Kim Jarrett and Nadia Fediaeva share their thoughts on the latest proposal by the OECD to nudge tax into the modern era.
The principles underpinning our current international tax rules, which allocate taxing rights over a company’s global profits, date back over 100 years. They are about as compatible with digital business models as dinosaurs with smartphones.
As part of the ongoing effort to nudge the tax world into the modern era, the tax officials at the Organisation for Economic Co-operation and Development (OECD) have released their latest proposal to address the tax challenges stemming from the digitalisation of the economy and globalisation.
It lays the platform for further discussion and negotiation by more than 130 countries that are part of the OECD’s Inclusive Framework on Base Erosion and Profit Shifting, early next year, to reach an agreed way forward by the end of 2020.
The proposal aims to answer the question that has been puzzling tax administrators, Governments and multinational businesses for years now: What is a fair and appropriate basis for allocating global profits in the modern, increasingly digital, business environment, when physical presence in a country (the traditional profit allocation basis for tax) is no longer relevant for many businesses?
The key components of this latest proposal are all subject to considerable further development, consultation and negotiation, but if a way forward is agreed, will result in material changes to how global profits are split and taxed between countries.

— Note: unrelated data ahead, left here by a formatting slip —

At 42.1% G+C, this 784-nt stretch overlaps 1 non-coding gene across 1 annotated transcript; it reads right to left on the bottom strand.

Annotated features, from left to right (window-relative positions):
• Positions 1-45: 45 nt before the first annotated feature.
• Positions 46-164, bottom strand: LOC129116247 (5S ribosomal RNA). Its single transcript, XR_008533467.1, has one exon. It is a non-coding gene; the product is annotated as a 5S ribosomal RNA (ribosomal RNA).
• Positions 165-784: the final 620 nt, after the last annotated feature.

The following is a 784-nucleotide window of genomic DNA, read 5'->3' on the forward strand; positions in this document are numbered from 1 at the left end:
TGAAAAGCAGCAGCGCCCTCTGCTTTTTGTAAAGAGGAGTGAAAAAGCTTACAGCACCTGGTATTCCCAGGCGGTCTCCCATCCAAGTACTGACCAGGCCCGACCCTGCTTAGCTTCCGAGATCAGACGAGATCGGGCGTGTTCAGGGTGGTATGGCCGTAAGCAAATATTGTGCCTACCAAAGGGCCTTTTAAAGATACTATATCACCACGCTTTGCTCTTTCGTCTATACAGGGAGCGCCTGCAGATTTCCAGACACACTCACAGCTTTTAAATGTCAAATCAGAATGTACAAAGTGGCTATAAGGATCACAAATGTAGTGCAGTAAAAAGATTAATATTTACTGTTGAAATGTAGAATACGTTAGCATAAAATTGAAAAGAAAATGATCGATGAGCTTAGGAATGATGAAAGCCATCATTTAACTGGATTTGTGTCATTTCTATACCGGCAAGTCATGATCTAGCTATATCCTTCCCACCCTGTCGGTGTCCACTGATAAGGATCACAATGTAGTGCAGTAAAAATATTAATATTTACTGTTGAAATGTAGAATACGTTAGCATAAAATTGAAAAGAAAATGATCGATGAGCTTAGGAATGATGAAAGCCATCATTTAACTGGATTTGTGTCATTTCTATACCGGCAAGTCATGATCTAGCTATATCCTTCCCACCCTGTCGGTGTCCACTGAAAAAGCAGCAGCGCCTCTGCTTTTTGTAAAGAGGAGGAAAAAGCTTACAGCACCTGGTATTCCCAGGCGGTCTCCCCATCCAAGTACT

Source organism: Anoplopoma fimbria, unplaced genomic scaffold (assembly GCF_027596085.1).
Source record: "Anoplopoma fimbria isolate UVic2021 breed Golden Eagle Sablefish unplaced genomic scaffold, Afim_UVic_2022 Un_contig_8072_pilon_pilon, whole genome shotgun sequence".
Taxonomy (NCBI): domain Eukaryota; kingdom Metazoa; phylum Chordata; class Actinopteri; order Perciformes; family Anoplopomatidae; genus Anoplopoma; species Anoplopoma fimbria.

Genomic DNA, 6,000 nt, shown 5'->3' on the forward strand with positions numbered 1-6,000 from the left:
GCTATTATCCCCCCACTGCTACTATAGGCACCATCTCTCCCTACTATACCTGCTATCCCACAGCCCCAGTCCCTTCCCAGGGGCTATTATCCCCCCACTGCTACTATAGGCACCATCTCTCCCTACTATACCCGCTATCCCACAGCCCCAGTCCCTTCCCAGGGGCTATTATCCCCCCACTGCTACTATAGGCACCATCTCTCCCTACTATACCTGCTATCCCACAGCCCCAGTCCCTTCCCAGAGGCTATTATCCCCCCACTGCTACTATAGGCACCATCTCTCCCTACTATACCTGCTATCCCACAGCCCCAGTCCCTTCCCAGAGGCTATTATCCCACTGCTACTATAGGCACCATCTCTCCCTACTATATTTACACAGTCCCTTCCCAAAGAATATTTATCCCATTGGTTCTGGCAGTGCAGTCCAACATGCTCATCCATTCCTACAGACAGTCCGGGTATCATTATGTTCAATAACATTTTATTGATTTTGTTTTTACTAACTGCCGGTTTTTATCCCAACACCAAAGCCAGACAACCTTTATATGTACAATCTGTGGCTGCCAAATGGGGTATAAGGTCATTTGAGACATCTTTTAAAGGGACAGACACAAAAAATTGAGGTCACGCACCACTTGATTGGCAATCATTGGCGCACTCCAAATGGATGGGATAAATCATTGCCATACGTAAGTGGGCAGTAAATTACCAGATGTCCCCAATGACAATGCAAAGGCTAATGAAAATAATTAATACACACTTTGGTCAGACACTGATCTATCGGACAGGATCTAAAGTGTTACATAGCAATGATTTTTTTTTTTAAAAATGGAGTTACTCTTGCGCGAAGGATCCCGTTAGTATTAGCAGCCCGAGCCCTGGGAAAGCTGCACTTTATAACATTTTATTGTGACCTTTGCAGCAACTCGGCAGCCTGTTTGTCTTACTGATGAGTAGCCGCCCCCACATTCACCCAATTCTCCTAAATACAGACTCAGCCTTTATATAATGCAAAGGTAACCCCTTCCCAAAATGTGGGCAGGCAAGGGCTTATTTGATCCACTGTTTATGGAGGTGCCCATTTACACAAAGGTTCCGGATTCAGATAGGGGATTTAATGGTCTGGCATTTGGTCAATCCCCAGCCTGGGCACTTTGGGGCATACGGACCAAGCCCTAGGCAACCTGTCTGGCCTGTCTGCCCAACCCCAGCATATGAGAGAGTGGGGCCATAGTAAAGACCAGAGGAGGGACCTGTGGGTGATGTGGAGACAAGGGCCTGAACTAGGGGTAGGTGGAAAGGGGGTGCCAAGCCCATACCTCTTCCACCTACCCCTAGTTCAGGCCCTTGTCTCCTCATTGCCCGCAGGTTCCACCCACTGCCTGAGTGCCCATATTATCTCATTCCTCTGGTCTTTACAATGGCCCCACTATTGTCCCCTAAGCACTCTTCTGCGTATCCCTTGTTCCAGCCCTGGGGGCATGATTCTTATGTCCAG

Although simple on the surface, as one delves deeper, the complexities become apparent. Modern business models are complex, varied and multi-layered. The challenges with definitions and thresholds alone are numerous, and questions around what to do with loss making groups, or companies with multiple business lines with different profiles, will need to be addressed.
For New Zealand, the exclusion of our primary industries (commodities) from the scope of these rules may well determine whether “NZ Inc” is a net fiscal winner or loser from the changes.
This is incredibly important work and the political drivers for change are strong, with civil society concerns about multinationals not paying their ‘fair share’ of tax and frustration around the time being taken for reform.
A successful outcome, however, depends finding a final set of rules which are satisfactory for 134 countries, each with different economic and political drivers. There will necessarily be “winners” and “losers”. It makes an orderly Brexit seem easy.
However, failure to reach agreement could undermine the credibility of the OECD and multilateral approaches to addressing global issues. It will encourage more countries to enact local tax measures. Ultimately, this could result in large-scale double taxation for multinationals and huge complexity in, and barriers to, international trade.
With the stakes high, and the subject matter hugely complex, progress is going to require compromise on all sides. This is likely to be the tax battle of our generation.